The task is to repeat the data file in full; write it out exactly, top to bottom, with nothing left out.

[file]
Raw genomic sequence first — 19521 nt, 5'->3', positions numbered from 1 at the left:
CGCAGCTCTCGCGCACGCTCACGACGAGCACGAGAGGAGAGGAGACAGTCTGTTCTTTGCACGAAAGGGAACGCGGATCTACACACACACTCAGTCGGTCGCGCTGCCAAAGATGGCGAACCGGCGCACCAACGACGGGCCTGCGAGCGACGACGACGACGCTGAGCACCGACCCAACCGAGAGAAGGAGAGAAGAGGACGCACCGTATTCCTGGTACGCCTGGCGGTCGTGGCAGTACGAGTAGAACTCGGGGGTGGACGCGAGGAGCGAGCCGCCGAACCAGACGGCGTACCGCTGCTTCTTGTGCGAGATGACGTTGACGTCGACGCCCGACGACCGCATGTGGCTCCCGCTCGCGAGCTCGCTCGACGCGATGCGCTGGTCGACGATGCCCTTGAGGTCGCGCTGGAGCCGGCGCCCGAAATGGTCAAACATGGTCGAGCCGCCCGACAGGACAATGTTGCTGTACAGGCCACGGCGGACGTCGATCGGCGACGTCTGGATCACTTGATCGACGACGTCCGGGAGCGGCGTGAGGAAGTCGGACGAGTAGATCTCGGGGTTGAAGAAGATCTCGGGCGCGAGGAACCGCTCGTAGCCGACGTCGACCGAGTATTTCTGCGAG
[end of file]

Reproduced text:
Raw genomic sequence first — 19521 nt, 5'->3', positions numbered from 1 at the left:
CGCAGCTCTCGCGCACGCTCACGACGAGCACGAGAGGAGAGGAGACAGTCTGTTCTTTGCACGAAAGGGAACGCGGATCTACACACACACTCAGTCGGTCGCGCTGCCAAAGATGGCGAACCGGCGCACCAACGACGGGCCTGCGAGCGACGACGACGACGCTGAGCACCGACCCAACCGAGAGAAGGAGAGAAGAGGACGCACCGTATTCCTGGTACGCCTGGCGGTCGTGGCAGTACGAGTAGAACTCGGGGGTGGACGCGAGGAGCGAGCCGCCGAACCAGACGGCGTACCGCTGCTTCTTGTGCGAGATGACGTTGACGTCGACGCCCGACGACCGCATGTGGCTCCCGCTCGCGAGCTCGCTCGACGCGATGCGCTGGTCGACGATGCCCTTGAGGTCGCGCTGGAGCCGGCGCCCGAAATGGTCAAACATGGTCGAGCCGCCCGACAGGACAATGTTGCTGTACAGGCCACGGCGGACGTCGATCGGCGACGTCTGGATCACTTGATCGACGACGTCCGGGAGCGGCGTGAGGAAGTCGGACGAGTAGATCTCGGGGTTGAAGAAGATCTCGGGCGCGAGGAACCGCTCGTAGCCGACGTCGACCGAGTATTTCTGCGAG